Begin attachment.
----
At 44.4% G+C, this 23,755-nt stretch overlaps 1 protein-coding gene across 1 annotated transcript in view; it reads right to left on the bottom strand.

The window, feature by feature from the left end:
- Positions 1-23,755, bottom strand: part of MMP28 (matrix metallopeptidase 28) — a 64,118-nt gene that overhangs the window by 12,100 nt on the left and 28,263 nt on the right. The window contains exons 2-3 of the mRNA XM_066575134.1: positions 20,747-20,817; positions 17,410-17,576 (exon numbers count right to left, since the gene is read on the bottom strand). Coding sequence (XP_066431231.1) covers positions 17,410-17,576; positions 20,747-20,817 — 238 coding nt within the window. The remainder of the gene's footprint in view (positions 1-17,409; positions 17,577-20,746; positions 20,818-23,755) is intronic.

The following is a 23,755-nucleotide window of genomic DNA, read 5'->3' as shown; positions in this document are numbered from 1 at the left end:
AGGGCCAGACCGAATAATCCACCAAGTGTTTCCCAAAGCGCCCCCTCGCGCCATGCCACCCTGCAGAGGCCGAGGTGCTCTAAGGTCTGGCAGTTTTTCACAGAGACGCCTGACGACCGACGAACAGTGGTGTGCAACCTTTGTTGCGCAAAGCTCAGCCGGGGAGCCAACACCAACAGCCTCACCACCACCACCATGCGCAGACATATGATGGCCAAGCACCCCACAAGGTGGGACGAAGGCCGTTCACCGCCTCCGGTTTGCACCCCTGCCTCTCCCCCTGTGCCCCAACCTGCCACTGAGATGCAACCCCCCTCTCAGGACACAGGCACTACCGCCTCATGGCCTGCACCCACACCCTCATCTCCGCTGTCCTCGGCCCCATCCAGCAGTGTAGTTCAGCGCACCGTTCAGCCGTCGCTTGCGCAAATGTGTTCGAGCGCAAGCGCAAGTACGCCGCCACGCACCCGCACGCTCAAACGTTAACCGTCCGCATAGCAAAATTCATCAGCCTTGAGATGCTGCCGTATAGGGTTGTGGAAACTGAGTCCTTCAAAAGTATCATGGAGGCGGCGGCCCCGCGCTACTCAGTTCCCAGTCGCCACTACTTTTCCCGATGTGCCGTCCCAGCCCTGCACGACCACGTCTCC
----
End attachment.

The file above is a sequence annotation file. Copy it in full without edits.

At 44.4% G+C, this 23,755-nt stretch overlaps 1 protein-coding gene across 1 annotated transcript in view; it reads right to left on the bottom strand.

The window, feature by feature from the left end:
- Positions 1-23,755, bottom strand: part of MMP28 (matrix metallopeptidase 28) — a 64,118-nt gene that overhangs the window by 12,100 nt on the left and 28,263 nt on the right. The window contains exons 2-3 of the mRNA XM_066575134.1: positions 20,747-20,817; positions 17,410-17,576 (exon numbers count right to left, since the gene is read on the bottom strand). Coding sequence (XP_066431231.1) covers positions 17,410-17,576; positions 20,747-20,817 — 238 coding nt within the window. The remainder of the gene's footprint in view (positions 1-17,409; positions 17,577-20,746; positions 20,818-23,755) is intronic.

The following is a 23,755-nucleotide window of genomic DNA, read 5'->3' as shown; positions in this document are numbered from 1 at the left end:
AGGGCCAGACCGAATAATCCACCAAGTGTTTCCCAAAGCGCCCCCTCGCGCCATGCCACCCTGCAGAGGCCGAGGTGCTCTAAGGTCTGGCAGTTTTTCACAGAGACGCCTGACGACCGACGAACAGTGGTGTGCAACCTTTGTTGCGCAAAGCTCAGCCGGGGAGCCAACACCAACAGCCTCACCACCACCACCATGCGCAGACATATGATGGCCAAGCACCCCACAAGGTGGGACGAAGGCCGTTCACCGCCTCCGGTTTGCACCCCTGCCTCTCCCCCTGTGCCCCAACCTGCCACTGAGATGCAACCCCCCTCTCAGGACACAGGCACTACCGCCTCATGGCCTGCACCCACACCCTCATCTCCGCTGTCCTCGGCCCCATCCAGCAGTGTAGTTCAGCGCACCGTTCAGCCGTCGCTTGCGCAAATGTGTTCGAGCGCAAGCGCAAGTACGCCGCCACGCACCCGCACGCTCAAACGTTAACCGTCCGCATAGCAAAATTCATCAGCCTTGAGATGCTGCCGTATAGGGTTGTGGAAACTGAGTCCTTCAAAAGTATCATGGAGGCGGCGGCCCCGCGCTACTCAGTTCCCAGTCGCCACTACTTTTCCCGATGTGCCGTCCCAGCCCTGCACGACCACGTCTCC